Documentary – Jesus Camp: “Had it been in the old testament, Harry Potter would have been put to death.”

I’m just watching a 2006 documentary – “Jesus Camp”. It’s about evangelical Christians in the USA, and the way in which they train their children to become evangelical Christians. In particular, it’s about a summer camp run in Kansas by a woman called Becky Fischer. Having seen the way that extremist Muslims train their own children to die and murder in the name of Islam, she’s apparently been inspired to train Christian children to die and murder in the name of Christ. She’s filmed saying:

“It’s no wonder, with that kind of intense training and disciplining, that those young people are ready to kill themselves for the cause of Islam. I wanna see young people who are as committed to the cause of Jesus Christ as the young people are to the cause of Islam. I wanna see them as radically laying down their lives for the Gospel as they are over in Pakistan and Israel and Palestine and all those different places, you know, because we have… excuse me, but we have the truth!”

Has she not realised that people killing themselves in the name of Islam are doing so specifically in order to kill others? Or did she think that if she left that part out people would be too thick to notice, or too self-delusional to acknowledge it? I find it mind-boggling, terrifying stuff.

I’ve just watched her speaking about Harry Potter. She said:

“Warlocks are enemies of God. Had it been in the old testament, Harry Potter would have been put to death.”

She was shaking with righteous anger as she said it, and small children around the room echoed her words when she’d spoken them. It was absolutely chilling.

The documentary shows the zealots teaching the children to behave violently by smashing mugs with hammers: “in the name of righteous government”. Hysteria is also encouraged, so the children are expected to cry as they do it, and when they smash their mugs the rest of the congregation cheers and ‘speaks in tongues’. By the end of the evening, all the children were crying (it was clearly required), and a small girl — who when interviewed earlier had said that when she grew up she’d like to be a nail/beauty technician because it would give her an opportuntity to try to convert people who were feeling relaxed — cried, and raised her small fist into the air, sobbing, “and we proclaim the Lion of Judah.” And this is meant to be a healthy way for children to behave?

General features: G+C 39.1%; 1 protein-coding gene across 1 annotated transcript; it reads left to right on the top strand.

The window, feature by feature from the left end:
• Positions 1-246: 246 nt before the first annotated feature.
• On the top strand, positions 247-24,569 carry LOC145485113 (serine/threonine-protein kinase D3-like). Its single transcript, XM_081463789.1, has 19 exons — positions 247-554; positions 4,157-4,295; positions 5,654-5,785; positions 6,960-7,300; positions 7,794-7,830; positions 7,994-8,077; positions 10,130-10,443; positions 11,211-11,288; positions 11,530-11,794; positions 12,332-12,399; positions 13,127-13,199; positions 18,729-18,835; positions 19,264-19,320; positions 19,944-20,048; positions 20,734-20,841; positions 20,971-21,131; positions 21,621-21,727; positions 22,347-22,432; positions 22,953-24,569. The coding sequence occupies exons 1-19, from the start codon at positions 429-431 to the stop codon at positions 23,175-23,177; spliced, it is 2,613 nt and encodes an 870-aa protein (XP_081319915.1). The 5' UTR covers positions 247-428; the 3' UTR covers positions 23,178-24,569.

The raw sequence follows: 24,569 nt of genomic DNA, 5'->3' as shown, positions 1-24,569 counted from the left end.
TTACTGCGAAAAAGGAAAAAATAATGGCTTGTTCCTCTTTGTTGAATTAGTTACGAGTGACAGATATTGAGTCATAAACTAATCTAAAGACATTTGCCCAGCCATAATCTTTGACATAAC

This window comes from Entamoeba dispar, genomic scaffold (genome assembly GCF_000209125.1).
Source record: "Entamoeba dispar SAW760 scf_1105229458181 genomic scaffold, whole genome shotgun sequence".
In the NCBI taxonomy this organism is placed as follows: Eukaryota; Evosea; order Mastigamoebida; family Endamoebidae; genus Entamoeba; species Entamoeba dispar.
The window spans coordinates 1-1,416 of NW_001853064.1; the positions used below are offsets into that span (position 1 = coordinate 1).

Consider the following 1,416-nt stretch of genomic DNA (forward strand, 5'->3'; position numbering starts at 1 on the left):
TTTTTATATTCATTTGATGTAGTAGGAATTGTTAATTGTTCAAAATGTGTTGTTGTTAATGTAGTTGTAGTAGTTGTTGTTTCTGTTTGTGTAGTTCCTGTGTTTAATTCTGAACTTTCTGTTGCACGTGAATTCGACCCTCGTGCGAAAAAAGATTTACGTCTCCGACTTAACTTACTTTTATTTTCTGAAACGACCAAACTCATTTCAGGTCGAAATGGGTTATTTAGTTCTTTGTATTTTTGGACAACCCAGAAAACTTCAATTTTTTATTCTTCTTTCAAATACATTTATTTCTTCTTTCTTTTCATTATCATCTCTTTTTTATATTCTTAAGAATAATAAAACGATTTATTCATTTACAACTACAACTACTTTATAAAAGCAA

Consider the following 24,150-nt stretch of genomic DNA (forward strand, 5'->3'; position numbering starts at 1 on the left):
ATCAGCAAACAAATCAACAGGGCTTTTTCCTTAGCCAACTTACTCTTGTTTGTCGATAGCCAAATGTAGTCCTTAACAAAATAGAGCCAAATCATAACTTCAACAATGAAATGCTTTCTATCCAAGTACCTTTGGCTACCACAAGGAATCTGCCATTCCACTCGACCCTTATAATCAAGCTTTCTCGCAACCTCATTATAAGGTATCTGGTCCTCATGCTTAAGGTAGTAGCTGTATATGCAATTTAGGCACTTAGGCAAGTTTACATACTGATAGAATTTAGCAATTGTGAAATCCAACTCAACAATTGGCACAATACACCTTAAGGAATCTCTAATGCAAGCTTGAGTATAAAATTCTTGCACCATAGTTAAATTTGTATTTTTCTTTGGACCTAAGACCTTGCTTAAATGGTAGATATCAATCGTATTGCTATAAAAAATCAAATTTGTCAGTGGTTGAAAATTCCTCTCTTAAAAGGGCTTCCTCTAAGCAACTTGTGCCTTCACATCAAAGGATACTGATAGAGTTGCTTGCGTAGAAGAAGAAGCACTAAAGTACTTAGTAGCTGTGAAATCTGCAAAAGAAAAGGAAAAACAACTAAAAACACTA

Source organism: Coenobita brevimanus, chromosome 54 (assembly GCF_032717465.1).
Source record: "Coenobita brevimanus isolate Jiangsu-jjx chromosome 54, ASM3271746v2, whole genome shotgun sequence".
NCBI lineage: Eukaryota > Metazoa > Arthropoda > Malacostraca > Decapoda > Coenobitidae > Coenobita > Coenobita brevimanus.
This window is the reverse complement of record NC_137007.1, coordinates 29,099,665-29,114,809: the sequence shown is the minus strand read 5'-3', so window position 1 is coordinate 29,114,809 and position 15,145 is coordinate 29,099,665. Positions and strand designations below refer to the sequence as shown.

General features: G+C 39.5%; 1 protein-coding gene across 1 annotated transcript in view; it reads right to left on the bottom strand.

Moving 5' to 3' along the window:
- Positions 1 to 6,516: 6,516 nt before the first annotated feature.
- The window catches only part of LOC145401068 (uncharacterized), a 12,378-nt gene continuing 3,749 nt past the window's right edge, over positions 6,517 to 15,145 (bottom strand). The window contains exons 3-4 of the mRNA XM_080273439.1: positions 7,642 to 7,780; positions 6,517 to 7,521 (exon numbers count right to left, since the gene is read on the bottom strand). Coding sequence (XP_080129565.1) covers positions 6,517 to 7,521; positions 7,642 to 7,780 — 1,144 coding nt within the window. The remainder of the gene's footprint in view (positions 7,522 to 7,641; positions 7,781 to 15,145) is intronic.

Towards the end of the documentary, Pastor Ted Haggard was filmed addressing a congregation at the New Life Church in Colorado Springs, a huge building. He’s apparently president of the National Association of Evangelicals, representing 30 million people in the States. It was stated by the documentary makers that he speaks to President Bush and his advisors every Monday.

Pastor Haggard told the congregation that they didn’t need to discuss what to think about “homosexual activity” because, “it’s written in the bible,”. He then emphasised the importance of settling a “few core beliefs” within the country in order to guarantee their freedom, and after that he invited the congregation to pray for President Bush. (Earlier in the documentary, an assistant at the children’s camp had been filmed waving a cardboard cut-out of President Bush around and urging the children to speak to it and applaud it.)

Pastor Haggard was then interviewed. He explained how they give the children a message that the children love to hear, and that it’s very different from that given out by the public schools i.e. “So while the public school’s telling them they’re animals, they’re the product of natural selection, we tell them, “God loves you. God’s created you. You have a purpose in life.” I mean the kids are… just loving it!”

He concluded: “And so… so it’s an awful lot of people and we’re growing. Churches like this? There’s a new church like this every 2 days in America. It’s got enough growth to essentially sway every election. If the evangelicals vote, they determine the election.”

Meanwhile, the British labour government is introducing the concept of creationism/intelligent design into our schools, which is the first step towards brain-washing British children in a similar fashion.

I’ve believed for some time now that the government should in fact outlaw all religious schools in this country. What’s now happening with the evangelical Christian right is an illustration of precisely why.

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7 Responses to Documentary – Jesus Camp: “Had it been in the old testament, Harry Potter would have been put to death.”

  1. Welcome back Peewiglet.

    Did you know that last year Ted Haggard had to resign after it turned out he’d been having an affair with a male prostitute and using methamphetamine.

    I agree with you on religious schools.

  2. peewiglet says:

    Hello Chris 🙂

    Wow, I had no idea about Ted Haggard. How utterly and ironically bizarre the world is!

    *attempts to smother a grin, but fails*

    Thank you for the welcome back. I can hardly wait to get out there again! Tarping, here I come… *g*

  3. peewiglet says:

    *piggly squeal*

    You’ve got a blog now! How extremely exciting 🙂

    *trots off to read it*

  4. Baz says: